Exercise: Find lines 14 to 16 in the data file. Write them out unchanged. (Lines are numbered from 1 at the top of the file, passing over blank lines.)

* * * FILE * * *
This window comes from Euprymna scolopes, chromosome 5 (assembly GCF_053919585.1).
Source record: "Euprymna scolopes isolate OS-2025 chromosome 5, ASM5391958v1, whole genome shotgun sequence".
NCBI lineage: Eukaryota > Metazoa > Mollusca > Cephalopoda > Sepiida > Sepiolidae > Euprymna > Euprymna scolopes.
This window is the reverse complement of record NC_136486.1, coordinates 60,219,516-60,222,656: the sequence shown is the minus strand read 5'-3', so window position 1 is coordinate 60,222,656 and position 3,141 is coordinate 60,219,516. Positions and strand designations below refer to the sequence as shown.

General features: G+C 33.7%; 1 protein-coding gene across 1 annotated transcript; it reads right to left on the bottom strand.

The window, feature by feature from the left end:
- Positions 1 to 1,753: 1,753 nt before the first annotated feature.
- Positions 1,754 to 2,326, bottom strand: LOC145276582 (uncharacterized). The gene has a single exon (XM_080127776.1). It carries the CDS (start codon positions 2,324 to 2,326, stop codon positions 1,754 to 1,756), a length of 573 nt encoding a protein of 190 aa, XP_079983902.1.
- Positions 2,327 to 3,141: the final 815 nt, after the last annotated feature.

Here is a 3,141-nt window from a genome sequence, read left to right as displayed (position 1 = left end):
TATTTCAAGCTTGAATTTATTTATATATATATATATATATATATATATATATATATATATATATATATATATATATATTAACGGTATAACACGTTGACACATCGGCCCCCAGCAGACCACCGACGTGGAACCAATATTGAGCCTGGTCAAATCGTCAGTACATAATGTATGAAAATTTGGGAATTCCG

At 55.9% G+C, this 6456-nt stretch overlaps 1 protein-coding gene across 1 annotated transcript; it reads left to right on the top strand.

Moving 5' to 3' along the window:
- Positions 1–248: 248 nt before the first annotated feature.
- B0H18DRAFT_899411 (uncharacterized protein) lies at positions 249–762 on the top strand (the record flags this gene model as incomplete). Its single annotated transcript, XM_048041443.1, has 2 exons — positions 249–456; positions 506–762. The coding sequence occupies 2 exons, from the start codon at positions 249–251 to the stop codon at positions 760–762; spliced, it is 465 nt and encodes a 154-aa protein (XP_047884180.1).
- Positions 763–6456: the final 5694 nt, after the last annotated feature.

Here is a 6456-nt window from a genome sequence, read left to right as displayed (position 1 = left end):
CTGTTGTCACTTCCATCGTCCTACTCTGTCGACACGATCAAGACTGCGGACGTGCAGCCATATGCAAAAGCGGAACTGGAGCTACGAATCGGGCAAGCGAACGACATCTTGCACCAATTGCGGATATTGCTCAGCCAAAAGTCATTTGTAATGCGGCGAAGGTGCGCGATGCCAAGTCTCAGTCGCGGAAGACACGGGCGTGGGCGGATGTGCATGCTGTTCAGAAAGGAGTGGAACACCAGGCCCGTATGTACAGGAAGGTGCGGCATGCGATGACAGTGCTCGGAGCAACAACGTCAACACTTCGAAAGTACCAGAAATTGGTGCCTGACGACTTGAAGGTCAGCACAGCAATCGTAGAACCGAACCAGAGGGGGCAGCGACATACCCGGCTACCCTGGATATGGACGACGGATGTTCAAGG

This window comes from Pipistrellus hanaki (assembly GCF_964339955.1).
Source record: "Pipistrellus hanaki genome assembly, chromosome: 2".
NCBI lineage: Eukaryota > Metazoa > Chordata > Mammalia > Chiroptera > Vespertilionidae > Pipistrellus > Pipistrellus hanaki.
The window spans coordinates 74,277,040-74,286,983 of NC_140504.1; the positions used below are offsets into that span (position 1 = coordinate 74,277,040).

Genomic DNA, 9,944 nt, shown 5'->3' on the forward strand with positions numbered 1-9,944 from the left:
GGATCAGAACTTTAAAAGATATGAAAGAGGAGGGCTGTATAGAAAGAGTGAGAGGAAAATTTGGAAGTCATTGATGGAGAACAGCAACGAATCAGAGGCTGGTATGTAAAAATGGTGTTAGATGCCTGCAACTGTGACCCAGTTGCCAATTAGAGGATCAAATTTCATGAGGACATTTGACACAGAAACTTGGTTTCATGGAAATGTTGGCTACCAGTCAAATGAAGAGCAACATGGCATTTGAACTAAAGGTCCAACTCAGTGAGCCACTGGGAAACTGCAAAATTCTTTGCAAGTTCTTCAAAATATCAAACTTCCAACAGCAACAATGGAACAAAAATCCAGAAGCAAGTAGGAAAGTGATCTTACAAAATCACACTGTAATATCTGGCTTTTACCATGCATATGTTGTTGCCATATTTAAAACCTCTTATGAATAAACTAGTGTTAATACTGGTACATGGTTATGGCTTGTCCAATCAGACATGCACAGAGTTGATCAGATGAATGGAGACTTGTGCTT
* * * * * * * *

- Positions 1–248: 248 nt before the first annotated feature.
- B0H18DRAFT_899411 (uncharacterized protein) lies at positions 249–762 on the top strand (the record flags this gene model as incomplete). Its single annotated transcript, XM_048041443.1, has 2 exons — positions 249–456; positions 506–762. The coding sequence occupies 2 exons, from the start codon at positions 249–251 to the stop codon at positions 760–762; spliced, it is 465 nt and encodes a 154-aa protein (XP_047884180.1).
- Positions 763–6456: the final 5694 nt, after the last annotated feature.